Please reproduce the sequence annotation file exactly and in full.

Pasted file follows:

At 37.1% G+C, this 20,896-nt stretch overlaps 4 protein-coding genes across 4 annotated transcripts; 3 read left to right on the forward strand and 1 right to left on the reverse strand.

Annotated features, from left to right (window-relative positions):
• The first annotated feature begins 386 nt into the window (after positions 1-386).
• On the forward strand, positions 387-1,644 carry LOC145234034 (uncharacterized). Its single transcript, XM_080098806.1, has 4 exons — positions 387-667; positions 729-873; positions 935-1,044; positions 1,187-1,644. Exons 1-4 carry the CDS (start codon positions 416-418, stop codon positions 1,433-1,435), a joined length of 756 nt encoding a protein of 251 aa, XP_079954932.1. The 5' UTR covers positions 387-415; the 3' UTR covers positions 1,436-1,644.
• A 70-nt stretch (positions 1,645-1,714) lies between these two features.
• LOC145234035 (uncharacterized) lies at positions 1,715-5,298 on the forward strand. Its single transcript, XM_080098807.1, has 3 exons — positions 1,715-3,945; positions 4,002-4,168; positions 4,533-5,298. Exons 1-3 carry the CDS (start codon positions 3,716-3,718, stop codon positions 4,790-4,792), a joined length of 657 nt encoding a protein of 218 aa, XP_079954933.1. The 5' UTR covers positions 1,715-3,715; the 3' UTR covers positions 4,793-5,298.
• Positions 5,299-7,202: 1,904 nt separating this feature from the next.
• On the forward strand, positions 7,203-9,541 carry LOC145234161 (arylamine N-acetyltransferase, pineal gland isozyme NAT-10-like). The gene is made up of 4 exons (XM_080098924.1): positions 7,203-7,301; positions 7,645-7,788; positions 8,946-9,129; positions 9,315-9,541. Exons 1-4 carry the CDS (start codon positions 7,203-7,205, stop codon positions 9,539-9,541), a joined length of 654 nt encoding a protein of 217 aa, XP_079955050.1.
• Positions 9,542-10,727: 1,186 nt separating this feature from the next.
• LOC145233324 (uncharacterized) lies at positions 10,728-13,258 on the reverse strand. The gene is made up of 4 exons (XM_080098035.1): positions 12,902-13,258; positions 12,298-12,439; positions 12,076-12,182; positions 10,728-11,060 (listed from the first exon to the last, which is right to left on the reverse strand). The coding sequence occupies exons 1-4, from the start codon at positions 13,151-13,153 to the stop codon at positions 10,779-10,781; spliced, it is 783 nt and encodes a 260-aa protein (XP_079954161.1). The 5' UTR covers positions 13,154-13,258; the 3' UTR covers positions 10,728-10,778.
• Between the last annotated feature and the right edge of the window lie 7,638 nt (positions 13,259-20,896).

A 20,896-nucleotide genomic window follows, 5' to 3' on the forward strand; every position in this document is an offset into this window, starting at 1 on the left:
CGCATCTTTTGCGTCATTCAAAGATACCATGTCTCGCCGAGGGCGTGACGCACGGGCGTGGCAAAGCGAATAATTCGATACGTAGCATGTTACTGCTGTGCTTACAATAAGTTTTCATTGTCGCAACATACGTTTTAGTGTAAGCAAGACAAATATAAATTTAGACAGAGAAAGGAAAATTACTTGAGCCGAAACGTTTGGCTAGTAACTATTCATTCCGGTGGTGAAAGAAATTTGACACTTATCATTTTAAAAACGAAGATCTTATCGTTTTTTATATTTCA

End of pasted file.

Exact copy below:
At 37.1% G+C, this 20,896-nt stretch overlaps 4 protein-coding genes across 4 annotated transcripts; 3 read left to right on the forward strand and 1 right to left on the reverse strand.

Annotated features, from left to right (window-relative positions):
• The first annotated feature begins 386 nt into the window (after positions 1-386).
• On the forward strand, positions 387-1,644 carry LOC145234034 (uncharacterized). Its single transcript, XM_080098806.1, has 4 exons — positions 387-667; positions 729-873; positions 935-1,044; positions 1,187-1,644. Exons 1-4 carry the CDS (start codon positions 416-418, stop codon positions 1,433-1,435), a joined length of 756 nt encoding a protein of 251 aa, XP_079954932.1. The 5' UTR covers positions 387-415; the 3' UTR covers positions 1,436-1,644.
• A 70-nt stretch (positions 1,645-1,714) lies between these two features.
• LOC145234035 (uncharacterized) lies at positions 1,715-5,298 on the forward strand. Its single transcript, XM_080098807.1, has 3 exons — positions 1,715-3,945; positions 4,002-4,168; positions 4,533-5,298. Exons 1-3 carry the CDS (start codon positions 3,716-3,718, stop codon positions 4,790-4,792), a joined length of 657 nt encoding a protein of 218 aa, XP_079954933.1. The 5' UTR covers positions 1,715-3,715; the 3' UTR covers positions 4,793-5,298.
• Positions 5,299-7,202: 1,904 nt separating this feature from the next.
• On the forward strand, positions 7,203-9,541 carry LOC145234161 (arylamine N-acetyltransferase, pineal gland isozyme NAT-10-like). The gene is made up of 4 exons (XM_080098924.1): positions 7,203-7,301; positions 7,645-7,788; positions 8,946-9,129; positions 9,315-9,541. Exons 1-4 carry the CDS (start codon positions 7,203-7,205, stop codon positions 9,539-9,541), a joined length of 654 nt encoding a protein of 217 aa, XP_079955050.1.
• Positions 9,542-10,727: 1,186 nt separating this feature from the next.
• LOC145233324 (uncharacterized) lies at positions 10,728-13,258 on the reverse strand. The gene is made up of 4 exons (XM_080098035.1): positions 12,902-13,258; positions 12,298-12,439; positions 12,076-12,182; positions 10,728-11,060 (listed from the first exon to the last, which is right to left on the reverse strand). The coding sequence occupies exons 1-4, from the start codon at positions 13,151-13,153 to the stop codon at positions 10,779-10,781; spliced, it is 783 nt and encodes a 260-aa protein (XP_079954161.1). The 5' UTR covers positions 13,154-13,258; the 3' UTR covers positions 10,728-10,778.
• Between the last annotated feature and the right edge of the window lie 7,638 nt (positions 13,259-20,896).

A 20,896-nucleotide genomic window follows, 5' to 3' on the forward strand; every position in this document is an offset into this window, starting at 1 on the left:
CGCATCTTTTGCGTCATTCAAAGATACCATGTCTCGCCGAGGGCGTGACGCACGGGCGTGGCAAAGCGAATAATTCGATACGTAGCATGTTACTGCTGTGCTTACAATAAGTTTTCATTGTCGCAACATACGTTTTAGTGTAAGCAAGACAAATATAAATTTAGACAGAGAAAGGAAAATTACTTGAGCCGAAACGTTTGGCTAGTAACTATTCATTCCGGTGGTGAAAGAAATTTGACACTTATCATTTTAAAAACGAAGATCTTATCGTTTTTTATATTTCA